Not all homeless are seeking shelter in downtown Miami
8: 45 a.m.: Police are involuntarily committing those of downtown Miami’s estimated 1,100 homeless residents who refuse to take shelter during Irma. But there were still numerous homeless people wandering the streets of downtown Miami on Saturday morning.
— NANCY SAN MARTIN
Staying in an evacuation zone is risky
8:27 a.m.: In a Sunset Harbour high-rise, an elevator stopped just before the lobby around 6:50 a.m., trapping a resident. Had it happened a few hours later — and not been on a service elevator with a weak back door, allowing the resident to muscle the inner door to get a signal to call 911, he might have been stuck there throughout Irma.
— DAVID J. NEAL
Thousands without power in Miami-Dade and Broward
8:20 a.m.: Tropical storm winds have not even kicked up yet in South Florida, but FPL is already reporting outages.
In Miami-Dade County, 26,011 homes and businesses were without power before 8 a.m. Saturday. That’s about 2 percent of its 1.24 million customers.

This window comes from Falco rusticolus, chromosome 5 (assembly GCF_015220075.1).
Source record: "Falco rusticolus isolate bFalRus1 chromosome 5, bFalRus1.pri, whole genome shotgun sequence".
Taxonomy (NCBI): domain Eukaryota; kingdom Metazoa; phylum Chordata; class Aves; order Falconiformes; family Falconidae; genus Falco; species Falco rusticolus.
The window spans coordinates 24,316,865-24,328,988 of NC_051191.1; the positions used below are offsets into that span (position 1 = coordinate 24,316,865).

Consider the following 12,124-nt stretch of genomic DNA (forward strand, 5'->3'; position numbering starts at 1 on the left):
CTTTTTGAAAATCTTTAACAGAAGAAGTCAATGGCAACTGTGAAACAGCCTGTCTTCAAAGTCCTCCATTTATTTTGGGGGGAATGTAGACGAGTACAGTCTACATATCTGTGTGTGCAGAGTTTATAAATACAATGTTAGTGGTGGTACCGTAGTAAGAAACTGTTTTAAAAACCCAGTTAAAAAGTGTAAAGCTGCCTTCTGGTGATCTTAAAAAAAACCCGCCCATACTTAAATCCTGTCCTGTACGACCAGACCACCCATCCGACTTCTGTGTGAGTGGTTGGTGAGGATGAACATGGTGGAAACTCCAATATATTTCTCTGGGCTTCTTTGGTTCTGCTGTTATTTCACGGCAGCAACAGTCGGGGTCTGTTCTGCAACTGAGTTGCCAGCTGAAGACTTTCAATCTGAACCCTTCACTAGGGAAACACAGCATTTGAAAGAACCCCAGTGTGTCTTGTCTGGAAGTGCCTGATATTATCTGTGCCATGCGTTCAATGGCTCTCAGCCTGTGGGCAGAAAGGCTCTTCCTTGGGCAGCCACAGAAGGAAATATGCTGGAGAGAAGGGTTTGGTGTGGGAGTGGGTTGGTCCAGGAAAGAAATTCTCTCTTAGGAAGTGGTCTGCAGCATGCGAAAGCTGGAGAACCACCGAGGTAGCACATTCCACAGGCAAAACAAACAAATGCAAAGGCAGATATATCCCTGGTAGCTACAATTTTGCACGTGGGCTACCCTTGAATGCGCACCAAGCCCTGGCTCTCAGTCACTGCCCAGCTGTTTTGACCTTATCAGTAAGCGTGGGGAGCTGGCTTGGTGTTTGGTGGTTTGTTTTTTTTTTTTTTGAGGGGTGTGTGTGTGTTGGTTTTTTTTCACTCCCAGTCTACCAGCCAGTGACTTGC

In Broward County, 960 are without power, and in Palm Beach County, 250 people.
Read the full story here.
— NANCY DAHLBERG
Irma rain bands hitting South Florida
8:17 a.m.: Hurricane Irma’s first outer bands through South Florida showed it doesn’t take much rain to create a debris field.
Already the left lane of the entrance to the Florida Turnpike south from Eighth Street was impassable because of fallen palm fronds and branches.
Palm fronds were also making it tough to drive along interior roads just off Eighth Street.
— CHUCK RABIN
Rick Scott repeats urgent call for nurses
8:15 a.m.: About 1,000 more nurses are needed as volunteers in Florida’s emergency storm shelters before Hurricane Irma hits, Florida Gov. Rick Scott said again Saturday morning.
The state was especially seeking help in its “special needs” shelters.